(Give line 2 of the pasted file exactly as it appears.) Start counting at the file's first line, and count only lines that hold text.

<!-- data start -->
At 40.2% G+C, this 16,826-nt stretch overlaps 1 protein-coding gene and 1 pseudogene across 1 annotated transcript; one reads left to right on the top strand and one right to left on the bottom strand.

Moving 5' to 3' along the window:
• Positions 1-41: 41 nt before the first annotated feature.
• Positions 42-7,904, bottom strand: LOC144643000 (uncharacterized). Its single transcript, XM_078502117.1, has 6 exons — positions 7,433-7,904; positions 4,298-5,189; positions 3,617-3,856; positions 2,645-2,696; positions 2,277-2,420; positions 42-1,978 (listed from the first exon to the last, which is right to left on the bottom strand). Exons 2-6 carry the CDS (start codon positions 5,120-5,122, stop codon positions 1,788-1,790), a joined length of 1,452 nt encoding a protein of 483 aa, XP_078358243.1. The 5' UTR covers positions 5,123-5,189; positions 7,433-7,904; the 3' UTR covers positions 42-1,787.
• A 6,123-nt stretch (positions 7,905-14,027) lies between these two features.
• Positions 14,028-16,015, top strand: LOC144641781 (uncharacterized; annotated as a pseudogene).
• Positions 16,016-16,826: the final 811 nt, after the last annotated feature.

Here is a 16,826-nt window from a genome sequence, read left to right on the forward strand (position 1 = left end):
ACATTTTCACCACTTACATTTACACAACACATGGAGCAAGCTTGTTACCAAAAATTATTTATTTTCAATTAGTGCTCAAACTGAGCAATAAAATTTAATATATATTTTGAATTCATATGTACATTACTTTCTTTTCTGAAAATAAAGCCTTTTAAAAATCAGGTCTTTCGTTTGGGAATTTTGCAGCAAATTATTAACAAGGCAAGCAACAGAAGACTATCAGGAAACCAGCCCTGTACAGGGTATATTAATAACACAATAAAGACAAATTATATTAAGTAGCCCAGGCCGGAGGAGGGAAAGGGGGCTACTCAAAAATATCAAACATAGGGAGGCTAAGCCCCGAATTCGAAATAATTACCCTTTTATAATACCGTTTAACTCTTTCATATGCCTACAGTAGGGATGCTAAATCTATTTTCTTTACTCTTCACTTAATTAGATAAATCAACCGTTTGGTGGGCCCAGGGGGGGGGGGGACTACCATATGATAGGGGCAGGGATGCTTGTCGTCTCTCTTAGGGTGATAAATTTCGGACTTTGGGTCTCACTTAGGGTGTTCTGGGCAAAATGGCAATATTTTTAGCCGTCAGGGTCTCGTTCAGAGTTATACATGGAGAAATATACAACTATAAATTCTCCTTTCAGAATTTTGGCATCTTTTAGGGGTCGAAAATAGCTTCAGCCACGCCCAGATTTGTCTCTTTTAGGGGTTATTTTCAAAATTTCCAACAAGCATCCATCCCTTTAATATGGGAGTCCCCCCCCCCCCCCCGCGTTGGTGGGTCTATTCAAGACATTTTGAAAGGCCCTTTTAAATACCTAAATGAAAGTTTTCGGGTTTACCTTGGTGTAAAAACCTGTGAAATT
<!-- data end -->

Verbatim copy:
Moving 5' to 3' along the window: